American Muslims: One People, Many Voices

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Almost seventy-five percent of American Muslims voted for George Bush, but when it comes to his war on terrorism, Muslim organizations are far from united. Although they denounced the attacks of September 11, many have criticized American bombing of Afghanistan as inhumane and counter-productive. Others say the US has no choice but to bring the perpetrators to justice. Yet another small but vocal faction expresses a more fundamentalist opinion. We talk with American Muslims about the war on terrorism and the effort to speak with a single voice.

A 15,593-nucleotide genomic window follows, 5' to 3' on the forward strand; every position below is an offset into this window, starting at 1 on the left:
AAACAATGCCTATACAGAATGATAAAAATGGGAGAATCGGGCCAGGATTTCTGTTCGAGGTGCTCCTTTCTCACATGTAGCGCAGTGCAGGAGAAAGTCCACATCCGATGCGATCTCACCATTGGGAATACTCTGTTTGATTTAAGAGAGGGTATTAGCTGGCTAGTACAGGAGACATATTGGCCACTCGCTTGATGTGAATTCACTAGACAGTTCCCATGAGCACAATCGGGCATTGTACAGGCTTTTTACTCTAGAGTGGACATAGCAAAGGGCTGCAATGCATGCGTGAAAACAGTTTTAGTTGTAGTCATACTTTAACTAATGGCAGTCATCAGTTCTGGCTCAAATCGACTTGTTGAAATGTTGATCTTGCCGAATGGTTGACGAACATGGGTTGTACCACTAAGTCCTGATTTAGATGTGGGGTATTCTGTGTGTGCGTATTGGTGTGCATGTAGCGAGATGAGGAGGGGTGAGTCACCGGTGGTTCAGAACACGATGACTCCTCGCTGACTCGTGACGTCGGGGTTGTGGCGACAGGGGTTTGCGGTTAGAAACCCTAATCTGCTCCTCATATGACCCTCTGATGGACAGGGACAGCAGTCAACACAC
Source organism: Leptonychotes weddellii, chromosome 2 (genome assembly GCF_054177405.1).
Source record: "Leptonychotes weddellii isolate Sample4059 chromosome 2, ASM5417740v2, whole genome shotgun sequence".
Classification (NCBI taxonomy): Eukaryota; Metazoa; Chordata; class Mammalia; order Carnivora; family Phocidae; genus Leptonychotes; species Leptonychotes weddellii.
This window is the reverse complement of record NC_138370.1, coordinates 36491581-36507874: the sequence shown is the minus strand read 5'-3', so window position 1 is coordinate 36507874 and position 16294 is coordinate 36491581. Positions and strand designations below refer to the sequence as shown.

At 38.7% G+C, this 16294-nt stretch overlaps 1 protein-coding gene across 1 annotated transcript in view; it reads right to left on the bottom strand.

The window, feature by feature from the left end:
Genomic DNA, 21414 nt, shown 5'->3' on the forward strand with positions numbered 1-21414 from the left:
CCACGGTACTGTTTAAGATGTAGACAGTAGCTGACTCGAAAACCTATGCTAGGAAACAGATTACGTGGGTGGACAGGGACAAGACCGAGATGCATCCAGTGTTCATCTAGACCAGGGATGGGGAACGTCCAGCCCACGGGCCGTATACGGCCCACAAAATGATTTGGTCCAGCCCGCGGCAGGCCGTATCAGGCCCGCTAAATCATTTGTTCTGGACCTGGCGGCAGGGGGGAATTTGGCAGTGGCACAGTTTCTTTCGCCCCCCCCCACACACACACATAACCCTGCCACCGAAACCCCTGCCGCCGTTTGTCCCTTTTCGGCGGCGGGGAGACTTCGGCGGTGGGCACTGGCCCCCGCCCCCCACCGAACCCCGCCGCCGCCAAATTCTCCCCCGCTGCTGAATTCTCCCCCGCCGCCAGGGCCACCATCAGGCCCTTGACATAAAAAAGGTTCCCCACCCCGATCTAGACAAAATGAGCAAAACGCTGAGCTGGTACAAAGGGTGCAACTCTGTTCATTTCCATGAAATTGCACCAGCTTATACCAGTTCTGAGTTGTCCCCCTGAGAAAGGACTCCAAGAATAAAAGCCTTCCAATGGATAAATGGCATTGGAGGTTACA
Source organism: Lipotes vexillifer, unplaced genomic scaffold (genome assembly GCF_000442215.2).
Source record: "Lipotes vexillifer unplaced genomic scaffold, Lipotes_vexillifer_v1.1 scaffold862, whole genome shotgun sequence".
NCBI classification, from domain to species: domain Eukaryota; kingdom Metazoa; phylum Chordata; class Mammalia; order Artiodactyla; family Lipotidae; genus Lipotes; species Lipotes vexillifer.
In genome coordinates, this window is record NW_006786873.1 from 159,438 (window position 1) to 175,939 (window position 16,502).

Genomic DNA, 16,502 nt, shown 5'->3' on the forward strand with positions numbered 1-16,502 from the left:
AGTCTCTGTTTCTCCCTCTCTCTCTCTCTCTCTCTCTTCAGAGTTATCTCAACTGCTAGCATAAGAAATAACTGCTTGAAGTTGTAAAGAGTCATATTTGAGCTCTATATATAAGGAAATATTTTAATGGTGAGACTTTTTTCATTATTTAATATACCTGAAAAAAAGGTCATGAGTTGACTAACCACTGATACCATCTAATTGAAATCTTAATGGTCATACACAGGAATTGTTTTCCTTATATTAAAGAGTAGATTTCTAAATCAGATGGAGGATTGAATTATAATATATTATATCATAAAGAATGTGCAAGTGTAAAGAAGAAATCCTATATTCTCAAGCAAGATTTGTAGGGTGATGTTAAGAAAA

• Newmaker: US Military Stalemate in Afghanistan? - Freelance journalist Arthur Kent has spent 21 years, off and on, covering Afghanistan. From his position 10 miles north of the Bagram Airport near Kabul, the distressing US military stalemate, disappointment in Pakistani intelligence, the defiance of the Taliban, and the desperate situation in Afghanistan.
  • Reporter's Notebook: America's New Allies - In the war on terrorism, the US is looking for allies in places that would have been unthinkable before September 11. Rand policy analyst Gregory Treverton assesses the risks and rewards of intelligence sharing with nations such as Syria, Libya and Sudan, which are all still on the US State Department's list of countries that sponsor terrorism.

Afghanistan, Captives of the Warlords

American Muslim Council

Council on American-Islamic Relations

Muslim Public Affairs Council

Rebellion and Violence in Islamic Law

Speaking in God's Name: Islamic Law, Authority and Women

National Intelligence Council

The Rand Corporation

US State Department



Warren Olney